Sunday, 24 February 2008

When in Rome...

Si fueris Romae, Romano vivito more; si fueris alibi, vivito sicut ibi (When you are in Rome live in the Roman style; when you are elsewhere live as they live elsewhere).

Exiles can be such a nuisance.

The very word evokes the idea of coercion, banishment, brutishness, barbarism.

To be in exile means to forego so much - which is of course the very reason for having it imposed in the first place. Whether caused directly or indirectly, the effects are the same.

Being constrained however does not necessarily imply complete inaction. The difference lies in the nature of the environment, however unbidden. "Know your audience", the speaker is told, and this goes beyond mere words. Hence the saying, "When in Rome do as the Romans do", in its original attributed to Saint Ambrose (c.340-397) giving advice to Saint Augustine.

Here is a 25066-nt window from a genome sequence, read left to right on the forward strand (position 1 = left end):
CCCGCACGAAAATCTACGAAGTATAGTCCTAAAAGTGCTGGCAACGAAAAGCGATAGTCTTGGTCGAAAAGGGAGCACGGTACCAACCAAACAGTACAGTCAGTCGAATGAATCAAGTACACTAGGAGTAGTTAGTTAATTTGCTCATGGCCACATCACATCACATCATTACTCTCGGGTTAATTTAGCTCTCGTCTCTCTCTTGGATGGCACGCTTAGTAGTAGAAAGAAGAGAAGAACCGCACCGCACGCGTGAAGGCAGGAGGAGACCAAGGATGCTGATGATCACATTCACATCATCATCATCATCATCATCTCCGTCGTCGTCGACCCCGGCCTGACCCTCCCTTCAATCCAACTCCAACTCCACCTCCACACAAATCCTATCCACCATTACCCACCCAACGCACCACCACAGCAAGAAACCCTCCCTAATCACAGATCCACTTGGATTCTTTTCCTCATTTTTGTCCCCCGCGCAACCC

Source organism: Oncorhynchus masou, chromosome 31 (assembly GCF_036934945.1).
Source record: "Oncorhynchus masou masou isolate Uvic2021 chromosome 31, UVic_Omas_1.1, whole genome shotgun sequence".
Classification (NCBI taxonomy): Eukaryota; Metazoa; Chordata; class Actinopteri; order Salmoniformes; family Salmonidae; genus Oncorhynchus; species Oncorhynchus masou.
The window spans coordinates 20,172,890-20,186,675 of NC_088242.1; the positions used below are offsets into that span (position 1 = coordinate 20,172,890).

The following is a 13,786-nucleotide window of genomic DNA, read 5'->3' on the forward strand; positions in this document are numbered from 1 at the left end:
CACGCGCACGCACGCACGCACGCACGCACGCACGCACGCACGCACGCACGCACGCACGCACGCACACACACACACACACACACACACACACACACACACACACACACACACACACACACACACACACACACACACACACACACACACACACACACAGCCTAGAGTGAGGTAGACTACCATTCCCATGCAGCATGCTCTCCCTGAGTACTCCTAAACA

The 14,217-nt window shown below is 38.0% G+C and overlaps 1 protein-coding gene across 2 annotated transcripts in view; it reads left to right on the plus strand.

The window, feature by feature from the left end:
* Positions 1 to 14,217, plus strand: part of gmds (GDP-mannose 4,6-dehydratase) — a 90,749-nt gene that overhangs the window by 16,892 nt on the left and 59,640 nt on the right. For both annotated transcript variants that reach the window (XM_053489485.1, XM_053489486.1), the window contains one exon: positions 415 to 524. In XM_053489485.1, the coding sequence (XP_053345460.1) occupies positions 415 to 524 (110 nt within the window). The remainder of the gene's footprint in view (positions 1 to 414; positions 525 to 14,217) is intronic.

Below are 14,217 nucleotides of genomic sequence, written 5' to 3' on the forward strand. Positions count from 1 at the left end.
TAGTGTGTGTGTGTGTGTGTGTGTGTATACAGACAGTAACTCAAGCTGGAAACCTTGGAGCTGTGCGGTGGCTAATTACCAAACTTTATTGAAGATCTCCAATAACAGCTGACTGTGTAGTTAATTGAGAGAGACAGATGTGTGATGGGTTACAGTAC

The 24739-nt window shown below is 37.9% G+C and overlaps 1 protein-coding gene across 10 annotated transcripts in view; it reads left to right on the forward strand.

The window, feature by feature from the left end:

As the past eight years (!) have shown, the callousness, immaturity, and naiveté demonstrated by certain people at Griffith University cannot be countered by civilised discourse. More needs to be done.

Since the opportunity to take them to court eludes me (one of the effects of exile) it has to be the other way around. As the texts here and on the Otoom website should have shown by now, there is more to all this than one's personal disposition.

Ask yourself: say you had discovered the cure for a disease, would you simply give up as soon as you encountered some opposition? Would it not be a matter of duty to persist, given what is at stake?

And if barbarians block your path you have to descend to their level, however unpleasant that may be.

Well, so be it then.

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